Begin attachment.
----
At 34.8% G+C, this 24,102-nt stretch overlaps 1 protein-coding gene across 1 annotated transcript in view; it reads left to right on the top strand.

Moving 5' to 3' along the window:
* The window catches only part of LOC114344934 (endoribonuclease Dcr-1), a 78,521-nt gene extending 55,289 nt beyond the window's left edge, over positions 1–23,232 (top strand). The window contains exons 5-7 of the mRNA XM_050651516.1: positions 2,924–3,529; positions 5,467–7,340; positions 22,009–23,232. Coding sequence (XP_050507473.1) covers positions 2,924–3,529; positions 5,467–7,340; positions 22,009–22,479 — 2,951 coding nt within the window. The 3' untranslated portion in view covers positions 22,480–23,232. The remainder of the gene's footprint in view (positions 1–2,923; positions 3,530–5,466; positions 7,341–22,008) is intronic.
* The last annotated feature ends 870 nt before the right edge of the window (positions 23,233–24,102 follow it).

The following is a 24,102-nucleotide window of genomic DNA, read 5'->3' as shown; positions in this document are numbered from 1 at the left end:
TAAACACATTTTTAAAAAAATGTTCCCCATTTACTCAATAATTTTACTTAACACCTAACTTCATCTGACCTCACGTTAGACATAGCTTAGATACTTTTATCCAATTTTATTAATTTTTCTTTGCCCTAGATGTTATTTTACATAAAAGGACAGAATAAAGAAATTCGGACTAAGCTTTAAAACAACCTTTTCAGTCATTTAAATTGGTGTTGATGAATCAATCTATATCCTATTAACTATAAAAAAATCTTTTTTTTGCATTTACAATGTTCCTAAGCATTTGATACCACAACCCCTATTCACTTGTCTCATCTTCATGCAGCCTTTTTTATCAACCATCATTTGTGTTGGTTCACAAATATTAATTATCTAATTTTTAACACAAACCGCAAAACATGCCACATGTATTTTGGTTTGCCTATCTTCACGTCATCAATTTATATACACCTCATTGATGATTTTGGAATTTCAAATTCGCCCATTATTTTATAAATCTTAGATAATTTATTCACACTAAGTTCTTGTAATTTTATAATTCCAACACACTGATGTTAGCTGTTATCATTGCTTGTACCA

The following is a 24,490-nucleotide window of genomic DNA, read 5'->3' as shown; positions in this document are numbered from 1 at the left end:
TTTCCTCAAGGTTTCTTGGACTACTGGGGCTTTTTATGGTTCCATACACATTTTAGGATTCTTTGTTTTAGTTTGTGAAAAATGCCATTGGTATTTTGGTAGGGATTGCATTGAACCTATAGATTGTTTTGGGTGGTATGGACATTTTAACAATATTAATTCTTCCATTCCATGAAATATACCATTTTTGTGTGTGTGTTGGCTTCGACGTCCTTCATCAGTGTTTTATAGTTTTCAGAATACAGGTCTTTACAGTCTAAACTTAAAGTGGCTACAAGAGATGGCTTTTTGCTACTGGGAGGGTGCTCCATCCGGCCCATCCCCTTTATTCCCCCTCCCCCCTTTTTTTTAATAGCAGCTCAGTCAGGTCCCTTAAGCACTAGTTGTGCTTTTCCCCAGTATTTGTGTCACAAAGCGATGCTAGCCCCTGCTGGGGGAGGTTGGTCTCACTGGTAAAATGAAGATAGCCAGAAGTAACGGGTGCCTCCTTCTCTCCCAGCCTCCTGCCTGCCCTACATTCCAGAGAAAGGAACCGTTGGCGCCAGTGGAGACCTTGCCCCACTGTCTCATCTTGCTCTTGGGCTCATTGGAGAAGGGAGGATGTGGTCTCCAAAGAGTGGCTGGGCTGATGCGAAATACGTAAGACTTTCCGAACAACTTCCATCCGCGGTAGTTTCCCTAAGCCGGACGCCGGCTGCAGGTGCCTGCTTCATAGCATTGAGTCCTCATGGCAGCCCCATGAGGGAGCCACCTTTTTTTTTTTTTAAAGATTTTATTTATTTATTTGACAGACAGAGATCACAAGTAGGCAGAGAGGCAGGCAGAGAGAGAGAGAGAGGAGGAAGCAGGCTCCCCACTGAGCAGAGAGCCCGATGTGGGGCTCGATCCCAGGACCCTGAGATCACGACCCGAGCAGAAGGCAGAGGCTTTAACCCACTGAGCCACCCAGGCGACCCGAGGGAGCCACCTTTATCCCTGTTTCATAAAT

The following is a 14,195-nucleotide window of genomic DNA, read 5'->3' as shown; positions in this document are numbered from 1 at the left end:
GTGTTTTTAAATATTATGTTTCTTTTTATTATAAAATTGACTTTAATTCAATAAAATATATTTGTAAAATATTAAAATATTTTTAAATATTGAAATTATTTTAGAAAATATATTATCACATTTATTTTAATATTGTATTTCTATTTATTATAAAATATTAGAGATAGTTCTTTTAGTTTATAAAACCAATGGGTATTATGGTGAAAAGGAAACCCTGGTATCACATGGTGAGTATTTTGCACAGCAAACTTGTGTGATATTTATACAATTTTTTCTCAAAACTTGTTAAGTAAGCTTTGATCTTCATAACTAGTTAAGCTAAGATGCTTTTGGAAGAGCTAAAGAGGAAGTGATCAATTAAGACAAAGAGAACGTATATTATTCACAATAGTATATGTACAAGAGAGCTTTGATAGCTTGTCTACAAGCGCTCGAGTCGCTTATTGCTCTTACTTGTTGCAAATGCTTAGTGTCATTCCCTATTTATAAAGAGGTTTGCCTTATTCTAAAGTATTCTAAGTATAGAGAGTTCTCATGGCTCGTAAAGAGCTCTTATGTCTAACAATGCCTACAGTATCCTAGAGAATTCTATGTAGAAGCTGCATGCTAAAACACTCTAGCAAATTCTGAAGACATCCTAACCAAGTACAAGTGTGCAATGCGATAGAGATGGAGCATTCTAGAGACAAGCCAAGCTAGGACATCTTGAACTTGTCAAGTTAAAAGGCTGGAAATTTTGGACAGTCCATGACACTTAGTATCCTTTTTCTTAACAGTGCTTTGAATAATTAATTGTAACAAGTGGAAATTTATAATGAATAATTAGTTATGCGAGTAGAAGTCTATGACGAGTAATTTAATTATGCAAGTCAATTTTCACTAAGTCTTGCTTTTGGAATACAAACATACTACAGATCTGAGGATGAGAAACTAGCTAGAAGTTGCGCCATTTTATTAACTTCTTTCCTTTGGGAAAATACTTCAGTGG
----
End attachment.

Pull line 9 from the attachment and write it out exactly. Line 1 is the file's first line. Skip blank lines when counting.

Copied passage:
The following is a 14,195-nucleotide window of genomic DNA, read 5'->3' as shown; positions in this document are numbered from 1 at the left end: